3. Arthur’s Seat.  I climbed a mountain.  It doesn’t seem possible.  But I did it.  In fact, my hiking group climbed all over that mountain.  We must have reached the top of nearly every peak in sight!  It was an exhilarating / exhausting four-hour journey.  There is nothing like laying down at the top of Arthur’s Seat (the wind is actually less harsh closer to the ground) and opening your eyes to nothing but the sky and a scenic view of the city.  Until the hailstorms strike, of course.
  4. The weather.  I just realized that I hadn’t mentioned anything about Scottish weather.  It is constantly changing; the day of the hike, we saw sun, rain, (the tiniest bit of) snow, hail, heavy winds, a light breeze… All I can say is that I have learned to dress in layers.

Classes start Monday.  I am both nervous and excited for them.  Up until now, this whole experience has felt like a vacation.  I’m ready to finally start my life as a student.








It’s official.

Time September 4th, 2012 in College Study Abroad | No Comments by

My bags are packed, my boarding pass is printed, and I am hours away from leaving for the airport.  I can’t believe this is happening.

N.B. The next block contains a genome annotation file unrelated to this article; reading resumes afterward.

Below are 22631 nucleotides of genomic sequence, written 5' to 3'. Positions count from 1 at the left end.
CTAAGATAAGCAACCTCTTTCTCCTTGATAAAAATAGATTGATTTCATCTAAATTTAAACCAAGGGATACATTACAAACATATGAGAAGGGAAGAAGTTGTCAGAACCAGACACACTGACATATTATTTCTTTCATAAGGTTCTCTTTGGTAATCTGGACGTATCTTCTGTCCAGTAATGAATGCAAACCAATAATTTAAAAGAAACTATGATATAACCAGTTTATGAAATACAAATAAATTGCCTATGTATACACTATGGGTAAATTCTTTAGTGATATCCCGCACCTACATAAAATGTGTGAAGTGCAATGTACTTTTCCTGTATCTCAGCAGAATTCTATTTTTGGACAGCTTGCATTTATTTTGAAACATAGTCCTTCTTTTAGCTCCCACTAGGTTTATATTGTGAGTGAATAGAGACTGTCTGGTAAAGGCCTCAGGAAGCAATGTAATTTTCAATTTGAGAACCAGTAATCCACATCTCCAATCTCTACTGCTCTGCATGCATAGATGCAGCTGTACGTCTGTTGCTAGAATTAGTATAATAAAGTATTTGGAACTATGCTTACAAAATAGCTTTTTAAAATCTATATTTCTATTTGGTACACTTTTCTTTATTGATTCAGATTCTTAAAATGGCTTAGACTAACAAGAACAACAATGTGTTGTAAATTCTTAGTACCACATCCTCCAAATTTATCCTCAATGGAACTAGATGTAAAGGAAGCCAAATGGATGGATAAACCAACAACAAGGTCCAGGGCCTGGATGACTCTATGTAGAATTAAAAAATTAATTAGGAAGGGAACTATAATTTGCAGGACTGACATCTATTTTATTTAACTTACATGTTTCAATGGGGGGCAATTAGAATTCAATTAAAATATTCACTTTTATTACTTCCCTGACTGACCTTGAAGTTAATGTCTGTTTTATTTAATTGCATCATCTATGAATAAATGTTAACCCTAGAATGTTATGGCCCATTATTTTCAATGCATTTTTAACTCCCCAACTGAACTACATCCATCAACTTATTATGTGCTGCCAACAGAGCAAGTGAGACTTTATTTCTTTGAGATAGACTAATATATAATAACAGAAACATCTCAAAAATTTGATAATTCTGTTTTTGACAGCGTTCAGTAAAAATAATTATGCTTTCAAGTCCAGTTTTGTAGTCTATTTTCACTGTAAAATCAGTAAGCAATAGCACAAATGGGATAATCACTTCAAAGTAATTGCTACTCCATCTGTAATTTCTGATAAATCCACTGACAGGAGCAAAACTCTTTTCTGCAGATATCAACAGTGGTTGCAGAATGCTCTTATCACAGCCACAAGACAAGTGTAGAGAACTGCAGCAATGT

I have been consumed by so many different feelings this week—excitement, homesickness, ambition, skepticism…  But right now, I just feel anxious.  Not necessarily the bad kind.  It’s more like anticipation for what’s to come.

Before today, I was worried that I was unprepared to go abroad.  The more I think about it, though, I don’t think that anyone can feel truly prepared for an experience like this.  As much as I can read about a new culture, there is no way to truly understand it until I’m living in it.  By the end of the semester, I hope that I can say that I have done just that.

I will document my adventures as often as I can with photos and ramblings (and maybe an occasional video).

Goodbye, America!